The best anti pattern a user can get is not using the same bot for the same thing for longer periods of time.

    But then ofc, you should try to make the things your bot does, look as human as possible :)
     
    Derk likes this.
  4. I am not using any antiban whatsoever since the creation of my bots. Clouse does a great job of being randomized so I don't have to worry so much about antiban. Like you said, antipatterns over a long period of time will become patterns themselves.
     
  5. So the occasional camera yaw/pitch change won't really do much. I wouldn't really need to implement it then for something like a bot focusing on a bank skill like magic?
     
  6. Well ask yourself this. How would you train the skill manually?
     
  7. I almost never check my stats, especially if I'm using OSBuddy. Things like moving your mouse "off the screen" can help I guess though, same with the occasional AFK, task dependent.

    Other than that, as the others have said, antiban becomes just as profilable (if not more so) than no-antiban.
     
  8. Well implemented, smart anti-pattern would help, but usually this relies on the anti-pattern knowing when it should logically occur, not just having it occur at random intervals. Poorly implemented anti-ban can negatively effect experience rates, and as people have mentioned, create patterns :p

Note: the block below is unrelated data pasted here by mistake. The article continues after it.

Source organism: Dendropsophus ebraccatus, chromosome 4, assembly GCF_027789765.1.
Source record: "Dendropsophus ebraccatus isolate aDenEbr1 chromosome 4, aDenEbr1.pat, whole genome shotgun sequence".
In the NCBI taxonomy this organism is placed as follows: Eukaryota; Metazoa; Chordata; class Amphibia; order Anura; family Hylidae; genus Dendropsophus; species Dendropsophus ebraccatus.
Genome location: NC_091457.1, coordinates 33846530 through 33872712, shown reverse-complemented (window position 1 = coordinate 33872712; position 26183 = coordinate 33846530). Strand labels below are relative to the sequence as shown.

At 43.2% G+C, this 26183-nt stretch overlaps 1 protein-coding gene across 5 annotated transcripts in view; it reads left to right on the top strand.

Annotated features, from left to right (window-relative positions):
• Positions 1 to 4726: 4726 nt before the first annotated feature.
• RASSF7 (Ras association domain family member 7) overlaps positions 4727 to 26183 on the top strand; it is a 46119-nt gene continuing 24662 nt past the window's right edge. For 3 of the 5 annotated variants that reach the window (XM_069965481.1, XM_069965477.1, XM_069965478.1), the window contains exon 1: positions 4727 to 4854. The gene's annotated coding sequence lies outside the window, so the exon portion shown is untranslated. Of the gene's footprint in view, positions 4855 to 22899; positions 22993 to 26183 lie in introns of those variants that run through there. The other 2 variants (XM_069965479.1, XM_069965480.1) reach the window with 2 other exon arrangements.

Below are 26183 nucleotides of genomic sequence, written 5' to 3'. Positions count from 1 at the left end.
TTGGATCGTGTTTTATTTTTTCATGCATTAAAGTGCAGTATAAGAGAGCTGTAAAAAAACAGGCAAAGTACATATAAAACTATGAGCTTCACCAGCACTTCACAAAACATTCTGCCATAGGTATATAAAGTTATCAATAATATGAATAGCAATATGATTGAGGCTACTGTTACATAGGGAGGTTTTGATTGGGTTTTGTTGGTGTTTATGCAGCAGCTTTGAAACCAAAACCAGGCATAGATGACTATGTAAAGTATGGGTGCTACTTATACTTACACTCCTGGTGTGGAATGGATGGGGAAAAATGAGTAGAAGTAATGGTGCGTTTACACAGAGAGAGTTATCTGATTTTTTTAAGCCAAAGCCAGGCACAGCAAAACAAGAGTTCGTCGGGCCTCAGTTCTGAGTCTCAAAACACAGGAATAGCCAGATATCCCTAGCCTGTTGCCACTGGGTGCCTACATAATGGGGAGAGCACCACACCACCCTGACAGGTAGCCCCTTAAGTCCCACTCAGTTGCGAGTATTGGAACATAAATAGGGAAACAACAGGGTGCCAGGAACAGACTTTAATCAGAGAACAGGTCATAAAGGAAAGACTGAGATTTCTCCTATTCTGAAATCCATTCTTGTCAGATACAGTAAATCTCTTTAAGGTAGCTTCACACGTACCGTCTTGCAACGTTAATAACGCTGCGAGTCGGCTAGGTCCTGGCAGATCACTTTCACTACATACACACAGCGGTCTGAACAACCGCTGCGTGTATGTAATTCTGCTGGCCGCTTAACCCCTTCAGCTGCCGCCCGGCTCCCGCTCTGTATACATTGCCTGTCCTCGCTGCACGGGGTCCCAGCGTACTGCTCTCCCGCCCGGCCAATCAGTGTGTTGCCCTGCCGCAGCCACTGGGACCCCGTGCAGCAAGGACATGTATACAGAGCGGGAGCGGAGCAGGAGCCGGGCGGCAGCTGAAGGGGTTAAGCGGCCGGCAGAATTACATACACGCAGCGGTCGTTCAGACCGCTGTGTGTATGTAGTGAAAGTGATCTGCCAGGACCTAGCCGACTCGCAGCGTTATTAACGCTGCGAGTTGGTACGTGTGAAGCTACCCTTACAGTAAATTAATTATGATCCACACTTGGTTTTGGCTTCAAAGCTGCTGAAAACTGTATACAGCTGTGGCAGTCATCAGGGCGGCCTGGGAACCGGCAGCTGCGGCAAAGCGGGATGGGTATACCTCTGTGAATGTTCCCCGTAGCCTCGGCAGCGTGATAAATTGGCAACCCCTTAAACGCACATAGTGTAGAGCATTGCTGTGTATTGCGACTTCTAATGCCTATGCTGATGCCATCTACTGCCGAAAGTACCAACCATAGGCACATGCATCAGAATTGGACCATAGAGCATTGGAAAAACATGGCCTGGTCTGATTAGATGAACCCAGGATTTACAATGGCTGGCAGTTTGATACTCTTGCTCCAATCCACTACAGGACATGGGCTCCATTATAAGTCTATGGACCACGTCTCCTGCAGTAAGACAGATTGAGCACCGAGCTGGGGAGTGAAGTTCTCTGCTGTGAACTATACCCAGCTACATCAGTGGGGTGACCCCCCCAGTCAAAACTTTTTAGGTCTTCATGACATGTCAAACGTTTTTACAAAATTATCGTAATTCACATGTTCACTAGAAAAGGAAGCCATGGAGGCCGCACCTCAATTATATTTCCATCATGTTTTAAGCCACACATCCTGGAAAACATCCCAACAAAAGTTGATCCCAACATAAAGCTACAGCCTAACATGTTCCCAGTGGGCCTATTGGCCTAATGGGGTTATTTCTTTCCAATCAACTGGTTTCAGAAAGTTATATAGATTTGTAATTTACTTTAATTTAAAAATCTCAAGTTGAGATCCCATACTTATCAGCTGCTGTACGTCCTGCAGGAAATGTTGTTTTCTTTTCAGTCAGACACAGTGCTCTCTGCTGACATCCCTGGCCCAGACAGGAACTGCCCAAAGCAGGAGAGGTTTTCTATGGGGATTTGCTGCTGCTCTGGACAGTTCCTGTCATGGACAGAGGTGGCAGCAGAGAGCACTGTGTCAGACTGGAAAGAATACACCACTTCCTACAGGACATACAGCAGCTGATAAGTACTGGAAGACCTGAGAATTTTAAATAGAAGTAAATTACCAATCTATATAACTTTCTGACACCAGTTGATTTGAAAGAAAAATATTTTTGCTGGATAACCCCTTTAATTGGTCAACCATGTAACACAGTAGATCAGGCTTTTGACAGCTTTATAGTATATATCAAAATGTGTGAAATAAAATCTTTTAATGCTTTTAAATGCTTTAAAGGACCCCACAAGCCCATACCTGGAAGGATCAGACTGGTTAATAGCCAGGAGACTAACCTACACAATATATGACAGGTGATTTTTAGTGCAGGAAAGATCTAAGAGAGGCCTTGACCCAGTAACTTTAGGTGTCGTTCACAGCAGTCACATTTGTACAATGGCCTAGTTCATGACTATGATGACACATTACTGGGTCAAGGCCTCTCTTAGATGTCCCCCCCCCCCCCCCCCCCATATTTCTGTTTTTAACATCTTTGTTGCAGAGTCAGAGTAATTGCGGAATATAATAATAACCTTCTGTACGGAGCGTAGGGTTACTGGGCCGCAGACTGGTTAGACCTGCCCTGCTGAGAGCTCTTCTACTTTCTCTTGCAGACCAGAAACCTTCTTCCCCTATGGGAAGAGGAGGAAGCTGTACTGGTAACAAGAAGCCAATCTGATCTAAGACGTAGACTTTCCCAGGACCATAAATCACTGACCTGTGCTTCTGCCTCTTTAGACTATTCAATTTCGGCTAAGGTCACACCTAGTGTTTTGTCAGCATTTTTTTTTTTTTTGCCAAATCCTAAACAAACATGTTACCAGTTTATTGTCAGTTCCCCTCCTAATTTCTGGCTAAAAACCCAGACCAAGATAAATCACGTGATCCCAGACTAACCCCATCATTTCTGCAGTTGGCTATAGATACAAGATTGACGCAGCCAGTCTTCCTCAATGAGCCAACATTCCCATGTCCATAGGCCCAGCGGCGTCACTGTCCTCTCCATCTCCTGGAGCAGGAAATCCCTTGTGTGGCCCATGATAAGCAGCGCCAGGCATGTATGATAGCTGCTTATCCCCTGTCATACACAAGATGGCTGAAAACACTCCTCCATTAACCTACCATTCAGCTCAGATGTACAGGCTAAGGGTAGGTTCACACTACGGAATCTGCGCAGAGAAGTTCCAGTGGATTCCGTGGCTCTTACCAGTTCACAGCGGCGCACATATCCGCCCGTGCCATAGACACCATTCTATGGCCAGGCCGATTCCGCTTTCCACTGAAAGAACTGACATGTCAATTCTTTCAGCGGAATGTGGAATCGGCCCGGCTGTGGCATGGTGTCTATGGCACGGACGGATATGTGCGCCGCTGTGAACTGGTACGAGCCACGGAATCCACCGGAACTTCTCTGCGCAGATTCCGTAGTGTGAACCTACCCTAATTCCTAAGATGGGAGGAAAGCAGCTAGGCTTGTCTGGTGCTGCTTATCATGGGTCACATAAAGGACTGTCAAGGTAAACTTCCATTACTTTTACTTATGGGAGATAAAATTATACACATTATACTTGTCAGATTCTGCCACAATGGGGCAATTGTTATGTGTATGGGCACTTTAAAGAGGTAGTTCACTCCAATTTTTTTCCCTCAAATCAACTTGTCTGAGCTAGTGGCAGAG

9. Well here's a way of doing one, instead of doing anti-patterns why not try something different.

    For example lets take woodcutting in for this. When you woodcut you don't want the bot to be click on the same tree on the same spot with the same camera angle view. So make it randomize everything, so now it's not clicking on the same spot of the tree, the camera is at a random angle view each time. Okay you solved that problem, now you got 3 other problems to complete.

    Let's say the user wanted to bank the yews they are cutting next to the Grand Exchange, you've officially solved the anti-pattern with random patterns of cutting the tree. Your next goal is to solve the walking pattern. Bots usually get detected by using the same walking pattern to the bank and back or cutting the trees. You would have to use a random path pattern so each step the player is going to the selected path to the tree or bank, but not the same path it used before. Even the slightest tile change can make a huge difference so now you are going to the selected path except at a different tile range (x y coords). So now the walking pattern, the camera pattern, and the clicking pattern is all random and never the same (once in a while it can be the same but never repetitive to make a pattern).